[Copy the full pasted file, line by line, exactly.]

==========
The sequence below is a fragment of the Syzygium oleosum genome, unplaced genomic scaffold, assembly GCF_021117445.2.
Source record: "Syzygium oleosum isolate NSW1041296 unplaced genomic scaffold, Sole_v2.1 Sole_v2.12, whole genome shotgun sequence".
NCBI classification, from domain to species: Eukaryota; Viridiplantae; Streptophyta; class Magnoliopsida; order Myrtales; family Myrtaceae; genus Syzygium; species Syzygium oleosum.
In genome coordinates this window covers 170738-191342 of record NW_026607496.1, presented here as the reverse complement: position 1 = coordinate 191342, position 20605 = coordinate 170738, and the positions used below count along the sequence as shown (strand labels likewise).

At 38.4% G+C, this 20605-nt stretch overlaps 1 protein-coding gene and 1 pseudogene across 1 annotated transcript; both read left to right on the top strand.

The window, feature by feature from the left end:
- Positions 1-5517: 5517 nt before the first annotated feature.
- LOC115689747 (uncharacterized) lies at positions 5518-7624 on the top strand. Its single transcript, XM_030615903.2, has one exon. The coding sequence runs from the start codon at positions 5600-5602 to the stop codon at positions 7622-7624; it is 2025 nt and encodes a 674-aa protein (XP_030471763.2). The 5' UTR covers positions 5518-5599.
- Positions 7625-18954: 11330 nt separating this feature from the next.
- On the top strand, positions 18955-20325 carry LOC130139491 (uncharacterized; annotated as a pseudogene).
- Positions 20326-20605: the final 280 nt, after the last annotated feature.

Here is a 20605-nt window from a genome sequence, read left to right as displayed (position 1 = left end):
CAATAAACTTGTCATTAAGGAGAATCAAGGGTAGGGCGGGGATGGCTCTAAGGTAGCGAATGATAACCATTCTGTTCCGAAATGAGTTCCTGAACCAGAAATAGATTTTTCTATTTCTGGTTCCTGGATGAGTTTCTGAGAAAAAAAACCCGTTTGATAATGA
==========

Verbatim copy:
The sequence below is a fragment of the Syzygium oleosum genome, unplaced genomic scaffold, assembly GCF_021117445.2.
Source record: "Syzygium oleosum isolate NSW1041296 unplaced genomic scaffold, Sole_v2.1 Sole_v2.12, whole genome shotgun sequence".
NCBI classification, from domain to species: Eukaryota; Viridiplantae; Streptophyta; class Magnoliopsida; order Myrtales; family Myrtaceae; genus Syzygium; species Syzygium oleosum.
In genome coordinates this window covers 170738-191342 of record NW_026607496.1, presented here as the reverse complement: position 1 = coordinate 191342, position 20605 = coordinate 170738, and the positions used below count along the sequence as shown (strand labels likewise).

At 38.4% G+C, this 20605-nt stretch overlaps 1 protein-coding gene and 1 pseudogene across 1 annotated transcript; both read left to right on the top strand.

The window, feature by feature from the left end:
- Positions 1-5517: 5517 nt before the first annotated feature.
- LOC115689747 (uncharacterized) lies at positions 5518-7624 on the top strand. Its single transcript, XM_030615903.2, has one exon. The coding sequence runs from the start codon at positions 5600-5602 to the stop codon at positions 7622-7624; it is 2025 nt and encodes a 674-aa protein (XP_030471763.2). The 5' UTR covers positions 5518-5599.
- Positions 7625-18954: 11330 nt separating this feature from the next.
- On the top strand, positions 18955-20325 carry LOC130139491 (uncharacterized; annotated as a pseudogene).
- Positions 20326-20605: the final 280 nt, after the last annotated feature.

Here is a 20605-nt window from a genome sequence, read left to right as displayed (position 1 = left end):
CAATAAACTTGTCATTAAGGAGAATCAAGGGTAGGGCGGGGATGGCTCTAAGGTAGCGAATGATAACCATTCTGTTCCGAAATGAGTTCCTGAACCAGAAATAGATTTTTCTATTTCTGGTTCCTGGATGAGTTTCTGAGAAAAAAAACCCGTTTGATAATGA